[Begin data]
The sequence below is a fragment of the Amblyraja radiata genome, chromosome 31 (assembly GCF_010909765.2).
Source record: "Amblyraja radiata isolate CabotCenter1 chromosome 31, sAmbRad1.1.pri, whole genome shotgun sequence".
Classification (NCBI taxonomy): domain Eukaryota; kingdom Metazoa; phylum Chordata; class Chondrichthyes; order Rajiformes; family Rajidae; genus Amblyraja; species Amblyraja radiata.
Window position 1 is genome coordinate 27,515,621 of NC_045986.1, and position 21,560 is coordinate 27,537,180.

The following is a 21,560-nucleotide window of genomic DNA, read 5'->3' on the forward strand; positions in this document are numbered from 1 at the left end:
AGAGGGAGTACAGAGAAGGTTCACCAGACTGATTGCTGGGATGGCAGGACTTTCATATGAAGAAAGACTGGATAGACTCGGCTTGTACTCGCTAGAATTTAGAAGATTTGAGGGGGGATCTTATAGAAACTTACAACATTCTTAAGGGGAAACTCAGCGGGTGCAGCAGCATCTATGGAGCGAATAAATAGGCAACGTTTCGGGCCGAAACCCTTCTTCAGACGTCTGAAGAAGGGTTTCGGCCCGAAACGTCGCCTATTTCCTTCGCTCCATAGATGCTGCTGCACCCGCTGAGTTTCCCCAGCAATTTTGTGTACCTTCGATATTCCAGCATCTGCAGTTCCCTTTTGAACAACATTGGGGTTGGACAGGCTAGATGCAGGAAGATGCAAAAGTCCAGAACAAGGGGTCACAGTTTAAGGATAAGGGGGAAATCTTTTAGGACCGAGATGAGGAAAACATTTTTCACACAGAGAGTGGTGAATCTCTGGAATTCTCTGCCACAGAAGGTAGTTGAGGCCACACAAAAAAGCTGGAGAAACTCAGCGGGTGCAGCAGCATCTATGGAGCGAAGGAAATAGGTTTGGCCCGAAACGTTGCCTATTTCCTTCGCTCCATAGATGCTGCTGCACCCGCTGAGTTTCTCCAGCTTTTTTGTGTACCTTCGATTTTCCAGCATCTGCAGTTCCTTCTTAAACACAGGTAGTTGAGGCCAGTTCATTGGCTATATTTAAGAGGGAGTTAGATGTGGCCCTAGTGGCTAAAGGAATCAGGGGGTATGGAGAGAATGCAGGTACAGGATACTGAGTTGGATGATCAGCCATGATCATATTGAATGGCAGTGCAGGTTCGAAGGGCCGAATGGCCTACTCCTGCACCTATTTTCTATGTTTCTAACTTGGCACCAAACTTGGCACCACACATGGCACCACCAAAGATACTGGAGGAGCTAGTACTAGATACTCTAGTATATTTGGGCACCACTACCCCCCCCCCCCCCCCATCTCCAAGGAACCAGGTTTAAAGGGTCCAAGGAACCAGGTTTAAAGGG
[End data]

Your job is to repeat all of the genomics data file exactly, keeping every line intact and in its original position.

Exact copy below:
The sequence below is a fragment of the Amblyraja radiata genome, chromosome 31 (assembly GCF_010909765.2).
Source record: "Amblyraja radiata isolate CabotCenter1 chromosome 31, sAmbRad1.1.pri, whole genome shotgun sequence".
Classification (NCBI taxonomy): domain Eukaryota; kingdom Metazoa; phylum Chordata; class Chondrichthyes; order Rajiformes; family Rajidae; genus Amblyraja; species Amblyraja radiata.
Window position 1 is genome coordinate 27,515,621 of NC_045986.1, and position 21,560 is coordinate 27,537,180.

The following is a 21,560-nucleotide window of genomic DNA, read 5'->3' on the forward strand; positions in this document are numbered from 1 at the left end:
AGAGGGAGTACAGAGAAGGTTCACCAGACTGATTGCTGGGATGGCAGGACTTTCATATGAAGAAAGACTGGATAGACTCGGCTTGTACTCGCTAGAATTTAGAAGATTTGAGGGGGGATCTTATAGAAACTTACAACATTCTTAAGGGGAAACTCAGCGGGTGCAGCAGCATCTATGGAGCGAATAAATAGGCAACGTTTCGGGCCGAAACCCTTCTTCAGACGTCTGAAGAAGGGTTTCGGCCCGAAACGTCGCCTATTTCCTTCGCTCCATAGATGCTGCTGCACCCGCTGAGTTTCCCCAGCAATTTTGTGTACCTTCGATATTCCAGCATCTGCAGTTCCCTTTTGAACAACATTGGGGTTGGACAGGCTAGATGCAGGAAGATGCAAAAGTCCAGAACAAGGGGTCACAGTTTAAGGATAAGGGGGAAATCTTTTAGGACCGAGATGAGGAAAACATTTTTCACACAGAGAGTGGTGAATCTCTGGAATTCTCTGCCACAGAAGGTAGTTGAGGCCACACAAAAAAGCTGGAGAAACTCAGCGGGTGCAGCAGCATCTATGGAGCGAAGGAAATAGGTTTGGCCCGAAACGTTGCCTATTTCCTTCGCTCCATAGATGCTGCTGCACCCGCTGAGTTTCTCCAGCTTTTTTGTGTACCTTCGATTTTCCAGCATCTGCAGTTCCTTCTTAAACACAGGTAGTTGAGGCCAGTTCATTGGCTATATTTAAGAGGGAGTTAGATGTGGCCCTAGTGGCTAAAGGAATCAGGGGGTATGGAGAGAATGCAGGTACAGGATACTGAGTTGGATGATCAGCCATGATCATATTGAATGGCAGTGCAGGTTCGAAGGGCCGAATGGCCTACTCCTGCACCTATTTTCTATGTTTCTAACTTGGCACCAAACTTGGCACCACACATGGCACCACCAAAGATACTGGAGGAGCTAGTACTAGATACTCTAGTATATTTGGGCACCACTACCCCCCCCCCCCCCCCATCTCCAAGGAACCAGGTTTAAAGGGTCCAAGGAACCAGGTTTAAAGGG